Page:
II. It has also been argued that the doctrine of the atonement is inconsistent with divine immutability. The atonement is supposed to effect a change in the mind of God: that He is reconciled, on account of the atonement, to those with whom He was formerly displeased, and compelled to love what He formerly hated.
The problems with this objection are:
A. Much of what we said above regarding the first objection could equally be applied to this one, because at heart it resolves into the same objection. But it should also be noted that whenever orthodox theologians have used language which seems to imply a change in God, this is nothing more than what is done by the inspired authors themselves. Scripture frequently uses that we call anthropopathism.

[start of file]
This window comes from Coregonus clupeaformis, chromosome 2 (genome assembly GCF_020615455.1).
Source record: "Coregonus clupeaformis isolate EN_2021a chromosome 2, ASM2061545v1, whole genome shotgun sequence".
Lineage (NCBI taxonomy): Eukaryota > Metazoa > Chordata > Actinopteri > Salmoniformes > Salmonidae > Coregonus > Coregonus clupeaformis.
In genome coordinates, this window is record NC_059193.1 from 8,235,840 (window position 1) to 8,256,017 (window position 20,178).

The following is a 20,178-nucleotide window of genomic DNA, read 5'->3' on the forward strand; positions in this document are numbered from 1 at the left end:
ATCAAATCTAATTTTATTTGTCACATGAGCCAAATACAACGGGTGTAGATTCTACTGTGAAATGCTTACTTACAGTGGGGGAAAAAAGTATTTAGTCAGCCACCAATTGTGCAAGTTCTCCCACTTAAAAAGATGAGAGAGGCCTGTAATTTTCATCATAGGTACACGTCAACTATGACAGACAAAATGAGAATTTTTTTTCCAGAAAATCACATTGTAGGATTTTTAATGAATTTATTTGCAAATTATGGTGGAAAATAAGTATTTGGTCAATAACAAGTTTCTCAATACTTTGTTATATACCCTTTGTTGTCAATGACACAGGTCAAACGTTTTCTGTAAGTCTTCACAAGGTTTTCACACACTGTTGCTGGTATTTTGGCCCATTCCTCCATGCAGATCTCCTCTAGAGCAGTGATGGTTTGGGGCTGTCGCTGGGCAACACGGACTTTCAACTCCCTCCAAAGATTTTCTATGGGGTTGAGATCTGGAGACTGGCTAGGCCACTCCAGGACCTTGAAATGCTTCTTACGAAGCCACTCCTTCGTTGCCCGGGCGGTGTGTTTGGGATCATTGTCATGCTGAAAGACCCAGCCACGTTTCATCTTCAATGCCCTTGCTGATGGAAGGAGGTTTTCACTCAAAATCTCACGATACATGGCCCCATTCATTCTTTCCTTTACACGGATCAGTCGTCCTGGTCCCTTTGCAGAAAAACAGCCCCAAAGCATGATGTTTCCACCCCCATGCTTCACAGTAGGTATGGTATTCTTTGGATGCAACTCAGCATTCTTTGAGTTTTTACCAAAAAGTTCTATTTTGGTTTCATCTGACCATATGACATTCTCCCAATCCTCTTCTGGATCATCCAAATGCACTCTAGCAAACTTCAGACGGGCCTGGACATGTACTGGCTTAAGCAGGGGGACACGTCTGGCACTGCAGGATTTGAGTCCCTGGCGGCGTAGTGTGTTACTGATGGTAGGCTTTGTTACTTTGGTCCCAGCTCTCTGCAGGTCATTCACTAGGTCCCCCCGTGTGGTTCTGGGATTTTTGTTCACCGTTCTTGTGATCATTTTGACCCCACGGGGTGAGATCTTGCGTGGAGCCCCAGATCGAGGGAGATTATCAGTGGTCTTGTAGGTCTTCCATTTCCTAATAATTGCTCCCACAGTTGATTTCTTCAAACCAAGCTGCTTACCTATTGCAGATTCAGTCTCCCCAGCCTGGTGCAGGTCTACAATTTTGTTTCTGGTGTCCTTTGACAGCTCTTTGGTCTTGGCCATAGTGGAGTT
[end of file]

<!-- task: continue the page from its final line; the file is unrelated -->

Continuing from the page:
B. This may seem like we are shifting the difficulty from our shoulders to that of the authors of Scripture. But look at it this way: Are we to suppose, on the authority of Scripture, no less, that the atonement does effect a change on the immutable God? This would be blasphemy. What we affirm is that the texts of Scripture which do use anthropopathism only seem to imply a change in God. We do not say that they really imply such a thing.